Prepared by: Shevchenko Eleonora
Spanish artist and Surrealist icon Salvador Dalí is perhaps best known for his painting of melting clocks, The Persistence of Memory. Dalí was a skilled draftsman, best known for the striking and bizarre images in his surrealist work.
Dalí was highly imaginative, and also enjoyed indulging in unusual and grandiose behavior.
A Colombian ocelot called Babou.
Dalí and Babou at the St. Regis hotel, New York where Dalí had a suite, 1965
One of the most popular accounts of Dalí and Babou is that of the painter bringing the wild cat into a Manhattan restaurant .
Salvador Dalí was born on May 11, 1904, in Figueres, Spain. From an early age, Dalí was encouraged to practice his art and would eventually go on to study at an academy in Madrid. Dalí was expelled from the Academia in 1926, shortly before his final exams when he was accused of starting an unrest.
In art school, Dalí began exploring many forms of art including classical painters like Raphael, Bronzino and Diego Velázquez (from whom he adopted his signature curled moustache). He also dabbled in avant-garde art movements such as Dada.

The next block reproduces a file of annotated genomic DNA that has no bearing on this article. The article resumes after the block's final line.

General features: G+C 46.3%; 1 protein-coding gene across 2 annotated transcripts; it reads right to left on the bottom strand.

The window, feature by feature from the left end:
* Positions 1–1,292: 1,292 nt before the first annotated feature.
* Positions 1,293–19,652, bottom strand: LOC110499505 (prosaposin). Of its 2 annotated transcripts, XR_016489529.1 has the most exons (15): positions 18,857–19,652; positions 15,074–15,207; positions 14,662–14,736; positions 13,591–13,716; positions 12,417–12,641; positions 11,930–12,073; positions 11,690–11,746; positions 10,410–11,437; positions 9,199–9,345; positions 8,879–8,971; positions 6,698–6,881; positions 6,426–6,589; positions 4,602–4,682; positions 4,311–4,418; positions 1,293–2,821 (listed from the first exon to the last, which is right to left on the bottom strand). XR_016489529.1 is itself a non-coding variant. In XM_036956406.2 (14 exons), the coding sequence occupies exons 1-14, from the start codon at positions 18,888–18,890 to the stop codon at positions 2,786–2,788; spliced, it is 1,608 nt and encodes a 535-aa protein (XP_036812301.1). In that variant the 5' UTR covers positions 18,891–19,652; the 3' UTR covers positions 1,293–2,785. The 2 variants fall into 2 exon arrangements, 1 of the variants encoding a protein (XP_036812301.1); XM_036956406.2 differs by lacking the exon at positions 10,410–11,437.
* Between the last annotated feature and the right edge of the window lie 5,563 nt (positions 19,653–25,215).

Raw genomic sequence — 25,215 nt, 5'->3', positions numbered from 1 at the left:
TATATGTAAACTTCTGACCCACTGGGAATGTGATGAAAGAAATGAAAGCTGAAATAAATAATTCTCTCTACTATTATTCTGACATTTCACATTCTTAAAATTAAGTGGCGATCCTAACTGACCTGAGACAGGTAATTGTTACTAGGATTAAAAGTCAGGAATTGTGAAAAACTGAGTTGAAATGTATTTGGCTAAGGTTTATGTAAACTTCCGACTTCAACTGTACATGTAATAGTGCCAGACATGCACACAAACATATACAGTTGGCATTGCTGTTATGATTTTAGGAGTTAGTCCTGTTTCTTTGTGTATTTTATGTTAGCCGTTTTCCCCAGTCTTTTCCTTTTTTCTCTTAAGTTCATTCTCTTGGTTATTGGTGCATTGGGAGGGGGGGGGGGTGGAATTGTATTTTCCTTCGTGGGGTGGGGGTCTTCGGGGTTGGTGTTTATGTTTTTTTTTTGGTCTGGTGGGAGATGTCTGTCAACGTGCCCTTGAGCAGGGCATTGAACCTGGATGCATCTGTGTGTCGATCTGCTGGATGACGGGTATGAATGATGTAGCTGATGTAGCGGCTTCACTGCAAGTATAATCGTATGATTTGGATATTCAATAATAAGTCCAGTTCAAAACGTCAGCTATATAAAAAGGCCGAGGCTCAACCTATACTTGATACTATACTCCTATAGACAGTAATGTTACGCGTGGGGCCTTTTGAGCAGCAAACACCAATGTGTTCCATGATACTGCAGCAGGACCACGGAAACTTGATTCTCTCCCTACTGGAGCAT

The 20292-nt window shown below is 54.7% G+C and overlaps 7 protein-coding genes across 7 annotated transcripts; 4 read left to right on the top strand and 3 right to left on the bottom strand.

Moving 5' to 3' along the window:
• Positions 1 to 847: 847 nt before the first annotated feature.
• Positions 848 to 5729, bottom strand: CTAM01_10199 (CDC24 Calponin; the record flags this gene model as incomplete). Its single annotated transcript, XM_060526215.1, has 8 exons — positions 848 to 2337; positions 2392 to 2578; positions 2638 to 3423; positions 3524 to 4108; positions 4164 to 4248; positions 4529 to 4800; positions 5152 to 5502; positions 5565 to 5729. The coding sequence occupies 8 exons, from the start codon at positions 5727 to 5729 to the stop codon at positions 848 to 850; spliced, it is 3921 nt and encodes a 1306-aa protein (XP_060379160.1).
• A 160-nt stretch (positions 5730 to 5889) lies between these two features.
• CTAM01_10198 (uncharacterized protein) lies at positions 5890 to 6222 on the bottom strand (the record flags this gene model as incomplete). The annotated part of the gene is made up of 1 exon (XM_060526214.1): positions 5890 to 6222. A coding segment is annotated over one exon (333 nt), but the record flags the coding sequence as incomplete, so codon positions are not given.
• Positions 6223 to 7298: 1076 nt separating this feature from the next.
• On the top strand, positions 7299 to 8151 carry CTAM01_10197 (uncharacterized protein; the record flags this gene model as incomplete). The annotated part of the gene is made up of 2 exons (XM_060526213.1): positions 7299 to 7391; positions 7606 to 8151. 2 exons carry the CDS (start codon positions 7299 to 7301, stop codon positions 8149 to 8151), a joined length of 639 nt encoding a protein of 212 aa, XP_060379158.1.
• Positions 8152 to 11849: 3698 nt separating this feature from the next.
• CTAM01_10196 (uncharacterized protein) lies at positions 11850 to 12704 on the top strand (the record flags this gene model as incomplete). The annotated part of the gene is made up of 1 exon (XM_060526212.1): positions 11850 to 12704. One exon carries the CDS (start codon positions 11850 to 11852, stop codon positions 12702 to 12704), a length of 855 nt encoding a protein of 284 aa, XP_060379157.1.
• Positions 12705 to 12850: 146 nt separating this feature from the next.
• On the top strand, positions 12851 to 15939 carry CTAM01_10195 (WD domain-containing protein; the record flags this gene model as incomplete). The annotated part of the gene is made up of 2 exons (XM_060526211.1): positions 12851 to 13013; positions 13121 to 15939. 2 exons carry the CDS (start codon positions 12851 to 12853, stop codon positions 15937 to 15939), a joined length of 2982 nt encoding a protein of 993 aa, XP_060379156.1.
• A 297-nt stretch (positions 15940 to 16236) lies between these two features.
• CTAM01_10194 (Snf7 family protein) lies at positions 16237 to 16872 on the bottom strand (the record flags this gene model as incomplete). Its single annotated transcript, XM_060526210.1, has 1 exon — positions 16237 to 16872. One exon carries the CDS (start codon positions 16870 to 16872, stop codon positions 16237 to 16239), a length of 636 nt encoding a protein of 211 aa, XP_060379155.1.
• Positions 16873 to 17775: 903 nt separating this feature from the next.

Dalí was working with styles of Impressionism, Futurism and Cubism. Dalí's paintings became associated with three general themes:
man's universe and sensations,
All of this experimentation led to Dalí's first Surrealistic period in 1929.
One of Dalí's most famous paintings produced at this time—and perhaps the best-known Surrealist work—was The Persistence of Memory (1931). The painting, sometimes called Soft Watches, shows melting pocket watches in a landscape setting. It is said that the painting conveys several ideas in the image, chiefly that time is not rigid and everything is destructible.
Dream Caused by the Flight of a Beearound a Pomegranate a Second Before Awakening
My wife, naked looking at her own body, which is transformed into steps, three vertebrae of a column, sky and architecture.
Enigmatic Elements in a Landscape.
Study for ‘Honey is Sweeter than Blood’
Set in a barren desolate desert, the type of landscape Dali preferred in many of his works, Printemps necrophilique, or Necrophiliac springtime stands as an allegory for the painter's paranoia, his conscience shifting toward illusion. Painted in 1936, Printemps necrophilique depicts a seated seated man and a flower-headed woman on the left, separated by a cypress tree, the woman looking toward the viewers, while the man gazes at the blurred landscape. The desert slowly fades from hyperrealistic to hallucinatory.